In order to help solve this problem, many companies are now turning to new biomaterials, smarter manufacturing methods and other end-of-life alternatives to reduce the environmental impact of their plastic packaging throughout its lifecycle.

A number of multi-national food and beverage brands and packaging manufacturers have launched or integrated bioplastic products into their portfolios. Bioplastics are derived from renewable biomass sources including vegetable fats, corn starch and agricultural byproducts.  A study by European Bioplastics predicts that bioplastics production capacity will increase by 400 percent, from 1.6 million tons in 2013 to around 6.7 million tons by 2018.

Packaging companies are also using new manufacturing techniques to optimize packaging design and reduce their use of virgin materials. For example, Amcor used 3D virtual design, finite element analysis, collaborative innovation and workflow management to remove more than 12,000 tons of plastic resin from its bottles.  MWV used lightweighting techniques to remove 18 percent of the plastic from medication packets made for a superstore.

IFWE Dassault Systèmes BrandingCompanies are also taking into account how the raw materials are sourced, transported, manufactured and disposed of.  A cradle-to-cradle (C2C) approach, designed to mimic natural processes, ensures that products contain materials that can be reused or recovered at their highest possible value multiple times after their first use.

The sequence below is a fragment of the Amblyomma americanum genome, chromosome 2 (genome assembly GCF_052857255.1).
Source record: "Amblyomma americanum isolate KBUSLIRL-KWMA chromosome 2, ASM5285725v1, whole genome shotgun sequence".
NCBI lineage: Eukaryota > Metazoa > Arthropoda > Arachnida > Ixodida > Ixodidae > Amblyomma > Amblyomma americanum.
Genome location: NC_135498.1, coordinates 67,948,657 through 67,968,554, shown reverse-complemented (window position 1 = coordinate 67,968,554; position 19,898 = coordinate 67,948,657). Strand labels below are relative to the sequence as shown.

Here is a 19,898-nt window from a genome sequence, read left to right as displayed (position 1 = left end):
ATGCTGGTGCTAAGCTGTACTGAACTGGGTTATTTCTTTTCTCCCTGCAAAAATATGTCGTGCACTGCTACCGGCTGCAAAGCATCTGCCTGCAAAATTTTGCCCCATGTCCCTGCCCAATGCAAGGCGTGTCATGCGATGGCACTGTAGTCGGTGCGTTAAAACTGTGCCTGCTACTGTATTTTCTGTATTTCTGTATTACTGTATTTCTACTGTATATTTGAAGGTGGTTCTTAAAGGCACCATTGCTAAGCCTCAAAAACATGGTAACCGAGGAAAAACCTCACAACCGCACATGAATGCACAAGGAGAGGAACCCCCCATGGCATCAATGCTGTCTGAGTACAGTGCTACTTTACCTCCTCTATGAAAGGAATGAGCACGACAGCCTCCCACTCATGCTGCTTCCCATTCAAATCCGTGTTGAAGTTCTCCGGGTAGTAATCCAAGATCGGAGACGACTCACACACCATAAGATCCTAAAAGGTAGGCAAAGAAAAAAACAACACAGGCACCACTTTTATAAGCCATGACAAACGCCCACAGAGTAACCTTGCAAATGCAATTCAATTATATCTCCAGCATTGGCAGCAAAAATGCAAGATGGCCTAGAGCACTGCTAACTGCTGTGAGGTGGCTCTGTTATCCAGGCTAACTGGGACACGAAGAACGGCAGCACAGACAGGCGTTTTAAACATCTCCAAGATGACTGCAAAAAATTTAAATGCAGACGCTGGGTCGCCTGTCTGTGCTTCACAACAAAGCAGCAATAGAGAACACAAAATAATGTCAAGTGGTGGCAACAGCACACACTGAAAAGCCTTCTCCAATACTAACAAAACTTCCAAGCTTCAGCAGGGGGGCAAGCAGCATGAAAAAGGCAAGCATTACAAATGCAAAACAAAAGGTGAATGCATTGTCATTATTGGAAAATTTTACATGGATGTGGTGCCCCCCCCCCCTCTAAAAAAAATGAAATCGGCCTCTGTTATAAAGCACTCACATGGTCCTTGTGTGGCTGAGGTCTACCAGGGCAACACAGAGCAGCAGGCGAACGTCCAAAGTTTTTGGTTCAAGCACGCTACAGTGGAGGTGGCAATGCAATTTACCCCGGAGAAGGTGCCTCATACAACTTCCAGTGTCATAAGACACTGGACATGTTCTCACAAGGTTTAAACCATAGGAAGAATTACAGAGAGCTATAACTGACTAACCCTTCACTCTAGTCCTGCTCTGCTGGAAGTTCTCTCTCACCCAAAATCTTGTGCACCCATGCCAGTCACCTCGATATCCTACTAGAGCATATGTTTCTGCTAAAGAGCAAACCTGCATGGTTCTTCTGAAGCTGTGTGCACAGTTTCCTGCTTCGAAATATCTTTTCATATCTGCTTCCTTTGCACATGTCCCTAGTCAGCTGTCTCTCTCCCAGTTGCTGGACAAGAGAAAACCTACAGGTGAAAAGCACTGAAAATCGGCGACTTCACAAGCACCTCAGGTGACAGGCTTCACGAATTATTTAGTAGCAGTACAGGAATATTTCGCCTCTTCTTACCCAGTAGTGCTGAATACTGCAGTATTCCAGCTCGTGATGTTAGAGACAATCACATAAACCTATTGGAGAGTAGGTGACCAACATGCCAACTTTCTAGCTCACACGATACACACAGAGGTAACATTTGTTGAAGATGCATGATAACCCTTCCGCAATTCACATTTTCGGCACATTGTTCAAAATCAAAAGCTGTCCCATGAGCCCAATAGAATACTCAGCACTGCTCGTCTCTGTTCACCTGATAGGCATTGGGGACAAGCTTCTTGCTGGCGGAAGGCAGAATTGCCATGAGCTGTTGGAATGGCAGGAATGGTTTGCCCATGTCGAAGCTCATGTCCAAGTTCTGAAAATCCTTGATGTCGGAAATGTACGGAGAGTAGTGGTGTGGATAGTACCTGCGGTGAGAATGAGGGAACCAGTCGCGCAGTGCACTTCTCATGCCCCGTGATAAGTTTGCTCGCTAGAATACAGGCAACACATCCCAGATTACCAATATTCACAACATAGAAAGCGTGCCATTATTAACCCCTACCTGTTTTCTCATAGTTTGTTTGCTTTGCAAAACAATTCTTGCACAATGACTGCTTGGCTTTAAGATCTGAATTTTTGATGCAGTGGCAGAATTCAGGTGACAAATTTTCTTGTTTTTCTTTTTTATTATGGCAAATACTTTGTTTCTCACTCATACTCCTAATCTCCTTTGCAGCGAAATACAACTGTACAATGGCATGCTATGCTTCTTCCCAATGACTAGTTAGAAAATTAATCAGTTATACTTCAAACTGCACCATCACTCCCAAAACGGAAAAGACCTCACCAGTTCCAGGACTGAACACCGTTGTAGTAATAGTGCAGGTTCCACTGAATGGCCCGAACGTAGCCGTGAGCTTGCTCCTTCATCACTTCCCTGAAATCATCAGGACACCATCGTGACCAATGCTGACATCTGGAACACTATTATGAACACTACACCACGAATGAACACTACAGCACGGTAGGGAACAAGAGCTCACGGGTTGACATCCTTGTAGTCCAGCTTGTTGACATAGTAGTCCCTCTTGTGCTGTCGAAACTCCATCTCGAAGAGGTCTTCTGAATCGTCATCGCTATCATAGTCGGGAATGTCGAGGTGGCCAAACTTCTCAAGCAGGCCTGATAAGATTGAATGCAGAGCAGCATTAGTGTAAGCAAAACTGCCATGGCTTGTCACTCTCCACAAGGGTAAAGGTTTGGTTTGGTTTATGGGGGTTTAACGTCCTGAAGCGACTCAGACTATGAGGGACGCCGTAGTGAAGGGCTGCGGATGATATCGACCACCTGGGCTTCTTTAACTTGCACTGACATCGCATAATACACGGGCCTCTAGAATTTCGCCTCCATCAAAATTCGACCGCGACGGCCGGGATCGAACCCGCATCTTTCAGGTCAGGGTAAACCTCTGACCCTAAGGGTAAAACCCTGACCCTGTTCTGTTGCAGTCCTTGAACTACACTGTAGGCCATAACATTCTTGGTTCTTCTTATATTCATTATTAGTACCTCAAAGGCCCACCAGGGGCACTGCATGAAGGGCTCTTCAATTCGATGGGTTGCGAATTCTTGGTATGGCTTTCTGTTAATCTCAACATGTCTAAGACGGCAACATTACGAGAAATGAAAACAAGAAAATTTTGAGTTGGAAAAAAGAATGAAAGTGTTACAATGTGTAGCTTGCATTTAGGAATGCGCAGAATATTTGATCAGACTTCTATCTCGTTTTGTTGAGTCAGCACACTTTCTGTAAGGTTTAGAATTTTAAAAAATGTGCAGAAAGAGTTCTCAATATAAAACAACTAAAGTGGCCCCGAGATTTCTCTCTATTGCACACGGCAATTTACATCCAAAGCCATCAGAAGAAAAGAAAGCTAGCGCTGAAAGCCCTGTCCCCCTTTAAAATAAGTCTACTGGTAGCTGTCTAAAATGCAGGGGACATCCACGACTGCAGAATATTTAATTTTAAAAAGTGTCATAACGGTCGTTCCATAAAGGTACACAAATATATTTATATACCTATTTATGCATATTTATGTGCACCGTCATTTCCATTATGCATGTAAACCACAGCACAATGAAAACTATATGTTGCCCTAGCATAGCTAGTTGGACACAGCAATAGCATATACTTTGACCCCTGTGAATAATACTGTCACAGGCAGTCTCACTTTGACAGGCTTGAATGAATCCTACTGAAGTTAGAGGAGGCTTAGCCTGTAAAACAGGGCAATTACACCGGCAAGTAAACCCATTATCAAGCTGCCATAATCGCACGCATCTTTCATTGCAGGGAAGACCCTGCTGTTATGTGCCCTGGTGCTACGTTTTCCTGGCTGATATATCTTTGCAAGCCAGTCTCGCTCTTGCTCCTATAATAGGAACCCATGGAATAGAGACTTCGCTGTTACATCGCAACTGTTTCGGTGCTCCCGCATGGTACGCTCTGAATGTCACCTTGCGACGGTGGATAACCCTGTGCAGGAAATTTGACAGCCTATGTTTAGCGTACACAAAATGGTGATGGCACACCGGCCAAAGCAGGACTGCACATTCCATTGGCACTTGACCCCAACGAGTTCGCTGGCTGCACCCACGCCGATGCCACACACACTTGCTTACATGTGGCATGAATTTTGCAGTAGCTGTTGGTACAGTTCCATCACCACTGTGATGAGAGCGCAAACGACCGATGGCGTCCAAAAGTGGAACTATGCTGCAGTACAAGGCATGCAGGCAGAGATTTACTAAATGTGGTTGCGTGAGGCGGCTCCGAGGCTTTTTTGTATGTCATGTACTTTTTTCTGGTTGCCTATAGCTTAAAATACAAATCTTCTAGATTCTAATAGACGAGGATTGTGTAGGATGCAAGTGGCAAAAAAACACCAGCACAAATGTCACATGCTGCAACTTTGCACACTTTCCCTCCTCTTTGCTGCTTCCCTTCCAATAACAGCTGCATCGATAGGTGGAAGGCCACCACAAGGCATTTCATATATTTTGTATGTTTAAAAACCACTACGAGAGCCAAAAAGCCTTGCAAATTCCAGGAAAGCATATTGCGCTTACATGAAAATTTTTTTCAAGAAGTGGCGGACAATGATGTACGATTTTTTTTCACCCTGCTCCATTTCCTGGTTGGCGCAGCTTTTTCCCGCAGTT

Other recent innovations have included edible containers and biodegradable coffee cups that are embedded with seeds and can be buried after use.  In the U.S. alone, coffee “to go” is a daily staple, with an estimated 6 million cups of coffee sold in shops each day—think of the possibilities!KFC image (Image credit KFC via The New York Times)

For more details on how the CPGR industry is transforming packaging, read the full COMPASS article “Responsible packaging:  Producing reusable, recyclable or compostable packaging is a key goal for many companies”.